SD interfaces operate with open-drain I/Os888 Open-drain I/Os do not actively set both signal states (low and high voltage levels for digital 0 and 1). In the case of SDs, signal lines are only actively drawn to GND for digital 0. For digital 1, the signal line voltage is not actively set to a high level, but just released to a default state. . These open-drain I/Os require a default voltage level on the signal line induced by the usage of pull-up resistors. Normally, pull-up resistors are present on the side of the host device. However, since the physical SD is relocated by an extension cable and the switch ic into netsd, these host pull-up resistors are not sufficient to guarantee steep signal edges. This consideration leads to two different hardware configurations, either by just using the already existent pull-up resistors of the host device (visualized on the bottom of fig. 5) or by explicitly adding pull-up resistors on netsd to improve signal quality (visualized on the top of fig. 5). To test and debug these different hardware configurations we created an evaluation board that is visible in fig. 8.

Fig. 5: Different hardware setups for data lines on netsd. Top: Explicit pull-ups are added on all sides of the analog switches for steeper signal edges. Bottom: No explicit pull-ups are added on side of the dut, which provides itself integrated pull-ups.
Fig. 6: Read throughput with different block sizes and hardware configurations. Throughput increases up until a block size of 64 KByte, where it is ~3 times higher without explicit pull-up resistors than with and ~72% of the baseline throughput.
Fig. 7: Write throughput with different block sizes and hardware configurations. Throughput increases up until a block size of 64 KByte, where it is ~2 times higher with explicit pull-up resistors than without and ~40% of the baseline throughput.

The first test evaluates the read throughput of the SD. Therefore we compare the read throughput through our switch with and without an explicitly added pull-up resistor with the baseline read throughput, where the SD is plugged directly into the host device. Figure 6 visualizes the following read throughput results:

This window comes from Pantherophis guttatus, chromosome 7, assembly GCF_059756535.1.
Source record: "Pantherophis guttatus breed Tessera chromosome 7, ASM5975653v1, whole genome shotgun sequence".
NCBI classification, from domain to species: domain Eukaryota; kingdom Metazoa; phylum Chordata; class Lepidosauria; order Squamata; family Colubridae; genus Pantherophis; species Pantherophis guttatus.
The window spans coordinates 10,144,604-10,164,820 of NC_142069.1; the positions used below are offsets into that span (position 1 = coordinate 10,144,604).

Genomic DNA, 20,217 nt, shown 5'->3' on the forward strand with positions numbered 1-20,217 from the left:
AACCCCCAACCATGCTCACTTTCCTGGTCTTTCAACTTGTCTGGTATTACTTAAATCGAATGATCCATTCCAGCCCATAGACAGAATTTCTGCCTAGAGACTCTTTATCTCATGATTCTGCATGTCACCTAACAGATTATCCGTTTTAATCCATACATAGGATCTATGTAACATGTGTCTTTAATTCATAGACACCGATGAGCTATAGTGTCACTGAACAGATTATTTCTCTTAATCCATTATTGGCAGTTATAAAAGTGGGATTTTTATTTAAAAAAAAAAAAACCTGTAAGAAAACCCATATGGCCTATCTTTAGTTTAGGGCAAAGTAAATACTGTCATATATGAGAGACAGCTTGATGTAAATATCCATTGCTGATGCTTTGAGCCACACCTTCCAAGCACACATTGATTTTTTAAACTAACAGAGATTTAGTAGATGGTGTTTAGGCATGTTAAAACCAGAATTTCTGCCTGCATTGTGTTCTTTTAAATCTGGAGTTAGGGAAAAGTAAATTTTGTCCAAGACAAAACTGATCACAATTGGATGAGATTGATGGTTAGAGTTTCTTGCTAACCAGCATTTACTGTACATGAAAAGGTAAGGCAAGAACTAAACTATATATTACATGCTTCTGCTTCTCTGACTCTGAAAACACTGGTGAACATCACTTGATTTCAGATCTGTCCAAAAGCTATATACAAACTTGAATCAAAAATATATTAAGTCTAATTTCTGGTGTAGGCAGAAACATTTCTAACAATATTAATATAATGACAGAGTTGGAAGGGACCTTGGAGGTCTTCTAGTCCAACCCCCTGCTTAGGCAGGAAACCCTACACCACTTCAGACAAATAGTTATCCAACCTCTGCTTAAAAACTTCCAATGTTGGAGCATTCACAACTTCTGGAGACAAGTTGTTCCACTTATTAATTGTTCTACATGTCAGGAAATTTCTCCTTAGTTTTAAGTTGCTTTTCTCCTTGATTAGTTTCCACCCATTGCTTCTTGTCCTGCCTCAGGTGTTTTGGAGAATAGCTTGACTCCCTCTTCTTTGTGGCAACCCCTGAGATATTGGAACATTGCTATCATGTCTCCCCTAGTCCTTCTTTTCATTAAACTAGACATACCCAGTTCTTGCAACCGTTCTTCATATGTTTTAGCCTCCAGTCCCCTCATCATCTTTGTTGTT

• The read throughput generally increases with larger block sizes (with a cap at >64 KByte block size).

  • The read throughput without pull-up resistors is proportional to the baseline throughput.

  • The read throughput with pull-up resistors is 30% to 65% worse than the read throughput without pull-up resistors.

The read throughput test especially shows better performance without explicitly added pull-up resistors. This can be explained with different bus speed modes of the SD. The normal speed mode operates at 3.3 V, the same as the supply voltage, which is used for the pull-up resistors too. However, if both the host device and the SD support the UHS (ultra high speed) mode, the bus operates at 1.8 V. Without explicit pull-up resistors, this UHS bus mode is automatically selected, resulting in much higher read throughput which is decreased only by the actual hardware delay (extension cable and switch propagation delay) compared to the baseline. On the other side, if pull-up resistors at 3.3 V are added, the UHS mode cannot be selected, resulting in lower read throughput.

The second test evaluates the write throughput of the SD. Again, we compare the write throughput through our switch with and without an explicitly added pull-up resistor with the baseline write throughput. Figure 7 visualizes the following write throughput results:

  • The write throughput generally increases with larger block sizes (with a cap at >64 KByte block size).

  • The write throughput without pull-up resistors caps at 32 KByte block size and decreases afterward.

  • The write throughput with pull-up resistors is better than without pull-ups at block sizes greater than 32 KByte.

The write throughput test shows an opposite behavior. Up to a block size of 32 KByte, the throughput without pull-up resistors is slightly better, but afterward, the write throughput with pull-up resistors becomes much better. This can be explained by the initial thought of signal degradation if no additional pull-up resistors are installed. Without pull-up resistors, the UHS mode at 1.8 V is used. At this low voltage, signal edges become unclean through the long extension cable. Especially at higher block sizes, this degraded signal quality leads to a higher rate of transmission errors. These failures result in the data rate cap at a block size of 32 KByte. On the other side, even though the host does not use the UHS mode if explicit pull-up resistors are added, the signal quality becomes much better, allowing higher write throughput.